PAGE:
Swiss cheese has holes because of carbon dioxide bubbles that form in the cheese. That’s the short answer.
But if you really want to know more about the science behind the Swiss, we have you covered.
First, you need to get the lingo right. Cheesemakers don’t call those telltale openings “holes;” they call them “eyes.” Eyes are specific to Swiss and they’re caused by a special bacterial culture called Propionibacteria, or Props, that gets added to the cheese.
Props are found in hay, grasses and soil and find their way into raw milk naturally when cows are milked. The pasteurization process kills the bacteria in milk, including Props, so if pasteurized milk is used as the base for Swiss, cheesemakers add some back in so eyes will form.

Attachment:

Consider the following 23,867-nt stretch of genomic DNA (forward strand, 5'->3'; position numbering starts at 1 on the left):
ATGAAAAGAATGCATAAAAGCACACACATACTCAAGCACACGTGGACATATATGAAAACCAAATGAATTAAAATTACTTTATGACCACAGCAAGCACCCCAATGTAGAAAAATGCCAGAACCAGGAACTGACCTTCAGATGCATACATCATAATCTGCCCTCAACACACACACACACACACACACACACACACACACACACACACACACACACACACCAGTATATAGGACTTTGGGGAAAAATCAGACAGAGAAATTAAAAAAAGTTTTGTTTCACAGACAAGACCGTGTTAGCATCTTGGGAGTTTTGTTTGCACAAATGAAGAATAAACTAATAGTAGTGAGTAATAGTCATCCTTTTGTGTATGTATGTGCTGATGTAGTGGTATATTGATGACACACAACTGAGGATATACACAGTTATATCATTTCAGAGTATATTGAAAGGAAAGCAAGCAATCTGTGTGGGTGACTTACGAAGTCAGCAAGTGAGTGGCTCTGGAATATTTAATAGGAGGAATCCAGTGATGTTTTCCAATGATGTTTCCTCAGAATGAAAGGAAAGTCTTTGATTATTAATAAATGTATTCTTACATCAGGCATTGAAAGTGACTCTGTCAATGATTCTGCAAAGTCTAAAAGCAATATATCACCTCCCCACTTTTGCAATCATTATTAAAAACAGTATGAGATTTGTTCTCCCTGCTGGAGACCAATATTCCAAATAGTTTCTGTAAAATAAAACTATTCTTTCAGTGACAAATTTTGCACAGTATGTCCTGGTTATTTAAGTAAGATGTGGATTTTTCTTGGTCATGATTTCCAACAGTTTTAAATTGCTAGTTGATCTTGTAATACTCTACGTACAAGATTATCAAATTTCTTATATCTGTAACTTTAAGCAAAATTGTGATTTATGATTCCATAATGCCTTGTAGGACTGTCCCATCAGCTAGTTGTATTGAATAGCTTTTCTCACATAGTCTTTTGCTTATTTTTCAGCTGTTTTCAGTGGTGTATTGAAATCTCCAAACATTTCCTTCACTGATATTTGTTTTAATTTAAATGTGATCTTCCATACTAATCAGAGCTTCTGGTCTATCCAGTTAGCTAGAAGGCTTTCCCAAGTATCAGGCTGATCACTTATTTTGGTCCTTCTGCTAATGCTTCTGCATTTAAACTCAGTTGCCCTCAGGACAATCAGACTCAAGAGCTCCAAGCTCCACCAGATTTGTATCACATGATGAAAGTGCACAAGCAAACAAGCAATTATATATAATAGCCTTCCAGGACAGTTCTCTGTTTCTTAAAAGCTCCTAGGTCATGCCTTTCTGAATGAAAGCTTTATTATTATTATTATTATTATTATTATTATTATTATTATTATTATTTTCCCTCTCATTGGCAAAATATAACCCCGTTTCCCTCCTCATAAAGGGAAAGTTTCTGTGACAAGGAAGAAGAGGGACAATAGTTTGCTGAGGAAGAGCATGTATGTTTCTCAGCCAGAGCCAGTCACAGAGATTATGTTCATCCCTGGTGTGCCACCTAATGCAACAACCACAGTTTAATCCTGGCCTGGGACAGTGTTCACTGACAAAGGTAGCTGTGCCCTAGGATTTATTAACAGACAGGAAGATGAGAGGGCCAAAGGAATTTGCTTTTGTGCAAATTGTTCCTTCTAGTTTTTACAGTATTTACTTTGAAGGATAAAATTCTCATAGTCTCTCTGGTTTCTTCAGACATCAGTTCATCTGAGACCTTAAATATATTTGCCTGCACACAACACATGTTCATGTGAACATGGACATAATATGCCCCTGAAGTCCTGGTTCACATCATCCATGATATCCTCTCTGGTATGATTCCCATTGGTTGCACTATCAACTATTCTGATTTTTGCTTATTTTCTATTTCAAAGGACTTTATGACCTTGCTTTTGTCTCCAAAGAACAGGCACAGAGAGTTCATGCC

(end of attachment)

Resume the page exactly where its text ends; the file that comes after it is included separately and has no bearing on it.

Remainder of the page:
After the Swiss is made and brined, the blocks or wheels are placed in warm rooms, which helps the Props produce carbon dioxide and also keeps the cheese at the right consistency.
Plus -- props to the Props! -- the handy bacteria also help give Swiss its characteristic nutty flavor. And they play the lead role in a number of other cheeses related to Swiss.
For example, while we call it “Swiss” cheese in the U.S., Swiss cheese made in Switzerland is called Emmental. Other varieties, such as Baby Swiss and Jarlsburg, are types of Emmental, with different amounts of moisture, fat and other bacterial cultures that may have been added along with the Props.
Source - usdairy.com